Your tech partner

8 min read

Why your tech partner is key to thinking customer first

Innovative companies have trained us to have a certain level of expectation when it comes to the CX experience – and smaller businesses are held to those same standards. As a CMO, you might find yourself involved in the fringes of a CX project, or conversely, asked to take the owner/MD’s vision and make it happen – all on a slender budget. It’s not surprising that CMOs are struggling to sleep at night.

Digital experiences enhance our lives. We know to check our phones for an email when we book a table at our favourite pizza restaurant. We relax knowing that we can track our children’s spending, or our partner’s route home on their bike. We expect our Amazon Prime orders to land the next day. We consume these beautifully simple experiences without much thought about the complexities the company has taken to get there. 

Accessible tools for companies of all sizes

What’s encouraging is that the tools, services and tech businesses needed to deliver these CX projects are available to companies of all sizes. Sure, you might not have tower blocks full of developers, but, as we will cover later in the next chapter, there’s a lot of accessible tech out there.

More importantly, you don’t want to start your CX journey without talking to a partner first. You only know what you know. Experienced agencies, with a huge network of contacts, can help bridge the gap between what you have and what you need to transform your customer experience.

When to engage an agency

Your website agency might not seem the most obvious place to start/resume your customer digital transformation journey. However, your website is where most digital journeys converge, so talking to whoever built it is a good place to start. From there, you can explore whether your website agency has the expertise and partnerships to solve your problem.

Setting your vision – examples of CX across industries

The first step is to have a vision of what you want your ideal customer experience to look like, rather than trying to fit your technology to the experience. Here are some real-life examples to get you thinking:

Client A is a luxury hotel offering gift experiences. Its vision is that customers will receive a text notification when their parcel has been shipped along with the tracking number. This client knows they need to link their ecommerce site with their fulfilment partner data, but isn’t sure where to start.

Client B is a large charity which organises lots of fundraising events. Its vision is to automate the flow of information from its website. For example, when someone signs up for a fun run, their details automatically go into a CRM system for further profiling rather than a staff member having to manually enter the data into the ERP system. They’re unsure whether they can use their existing ERP or need something else.

offers heating solutions nationwide. Its vision is for customers to book engineers directly via the website, and for details of the booking to go straight into the engineer’s calendar without any human intervention. The client recognises their current planning tool falls short but is wary of spending too much money on the project until they know it’s achievable.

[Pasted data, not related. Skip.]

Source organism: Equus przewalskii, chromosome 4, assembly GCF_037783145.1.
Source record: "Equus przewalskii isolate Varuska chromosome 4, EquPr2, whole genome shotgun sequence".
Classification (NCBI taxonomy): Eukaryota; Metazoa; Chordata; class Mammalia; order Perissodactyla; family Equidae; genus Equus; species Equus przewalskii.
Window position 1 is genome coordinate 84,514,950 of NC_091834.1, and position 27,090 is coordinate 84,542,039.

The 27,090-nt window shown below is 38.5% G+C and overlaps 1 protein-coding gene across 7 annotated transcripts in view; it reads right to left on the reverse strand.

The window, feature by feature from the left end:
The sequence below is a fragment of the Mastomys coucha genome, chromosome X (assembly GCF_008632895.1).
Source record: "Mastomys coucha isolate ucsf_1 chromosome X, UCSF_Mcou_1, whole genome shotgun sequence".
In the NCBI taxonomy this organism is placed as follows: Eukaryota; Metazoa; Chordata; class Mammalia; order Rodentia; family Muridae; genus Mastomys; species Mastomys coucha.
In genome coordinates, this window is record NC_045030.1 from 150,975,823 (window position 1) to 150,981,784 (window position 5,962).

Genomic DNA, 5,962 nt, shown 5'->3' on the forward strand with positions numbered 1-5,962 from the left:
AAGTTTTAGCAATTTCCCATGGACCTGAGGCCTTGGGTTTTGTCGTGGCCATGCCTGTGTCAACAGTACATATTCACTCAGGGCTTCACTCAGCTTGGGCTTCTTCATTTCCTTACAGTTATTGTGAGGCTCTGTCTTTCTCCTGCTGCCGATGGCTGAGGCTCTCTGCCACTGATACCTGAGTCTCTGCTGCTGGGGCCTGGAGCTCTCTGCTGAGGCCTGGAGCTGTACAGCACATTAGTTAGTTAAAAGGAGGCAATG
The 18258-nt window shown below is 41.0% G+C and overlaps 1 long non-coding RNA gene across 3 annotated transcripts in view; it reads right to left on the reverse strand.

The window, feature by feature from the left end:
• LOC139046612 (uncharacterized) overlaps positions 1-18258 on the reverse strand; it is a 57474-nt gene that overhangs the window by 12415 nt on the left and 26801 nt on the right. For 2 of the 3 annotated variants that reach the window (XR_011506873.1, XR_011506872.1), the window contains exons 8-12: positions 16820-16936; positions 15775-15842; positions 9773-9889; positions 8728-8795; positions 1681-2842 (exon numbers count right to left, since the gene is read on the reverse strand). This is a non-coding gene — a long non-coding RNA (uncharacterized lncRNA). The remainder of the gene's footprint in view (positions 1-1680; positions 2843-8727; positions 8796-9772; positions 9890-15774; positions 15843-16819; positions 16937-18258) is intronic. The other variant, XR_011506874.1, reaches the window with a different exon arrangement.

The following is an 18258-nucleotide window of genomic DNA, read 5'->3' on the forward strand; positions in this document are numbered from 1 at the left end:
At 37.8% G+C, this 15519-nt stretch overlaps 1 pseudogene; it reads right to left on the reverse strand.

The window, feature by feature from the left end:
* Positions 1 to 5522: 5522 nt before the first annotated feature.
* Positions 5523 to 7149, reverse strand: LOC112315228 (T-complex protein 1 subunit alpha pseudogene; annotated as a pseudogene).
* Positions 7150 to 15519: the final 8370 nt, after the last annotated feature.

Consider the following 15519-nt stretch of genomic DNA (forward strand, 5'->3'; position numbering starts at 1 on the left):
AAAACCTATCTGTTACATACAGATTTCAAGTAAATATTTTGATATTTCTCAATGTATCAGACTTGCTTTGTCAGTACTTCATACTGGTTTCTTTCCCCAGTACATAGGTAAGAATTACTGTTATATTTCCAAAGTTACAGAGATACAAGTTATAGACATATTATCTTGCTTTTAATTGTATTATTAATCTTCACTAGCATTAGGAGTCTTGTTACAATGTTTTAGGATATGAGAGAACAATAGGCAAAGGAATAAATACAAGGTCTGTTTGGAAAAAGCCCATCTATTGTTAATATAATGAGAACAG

offers an online review service where customers can compare and review salon services. Its vision is for software to automatically moderate customer reviews so they can be published swiftly rather than relying on an operator to look through them. The company is aware that AI can help, but needs guidance.

In all cases, the agency partner can advise on the practicalities and the solutions to achieve their desired end result.

Why call a partner?

  • Cost visibility – a partner will make an early assessment of whether the work can be undertaken in-house, and/or when to bring in specialists, saving money upfront.
  • Vendor neutrality – there is a danger that your existing tech partner may be tied in with certain partners, resulting in an ill-fitting off-the-shelf solution. Asking your website partner to advise is far more likely to result in a bespoke solution that accurately meets your CX vision.
  • A wider pool of knowledge – a partner has hundreds of technical experts’ experience at their fingertips, and can link these together to create an efficient collection of tools and processes.

Questions to ask your partner:

  • What experience do you have of integrating ecommerce applications?
  • Can you provide examples of digital transformation in my sector?
  • What platforms do you work with?

Start small, scale fast

Smaller companies can compete with their larger competitors on many levels, not least their geography and personal customer service. But without a good digital experience, your customers may not even get that far.

Initially, improving your customer experience is less likely to be a single one-off investment that covers everything but rather the first of many smaller projects that underpin a wider CX effort. When selecting which CX project to start, consider:

  • Where is the most manual work taking place?
  • Where are your customers struggling or getting frustrated?
  • What part of your business is likely to grow the most? Could you handle these processes if your business grew tenfold?
  • What is your competition doing that’s best in class? Automated bookings, live stock updates and personalised content are all examples.
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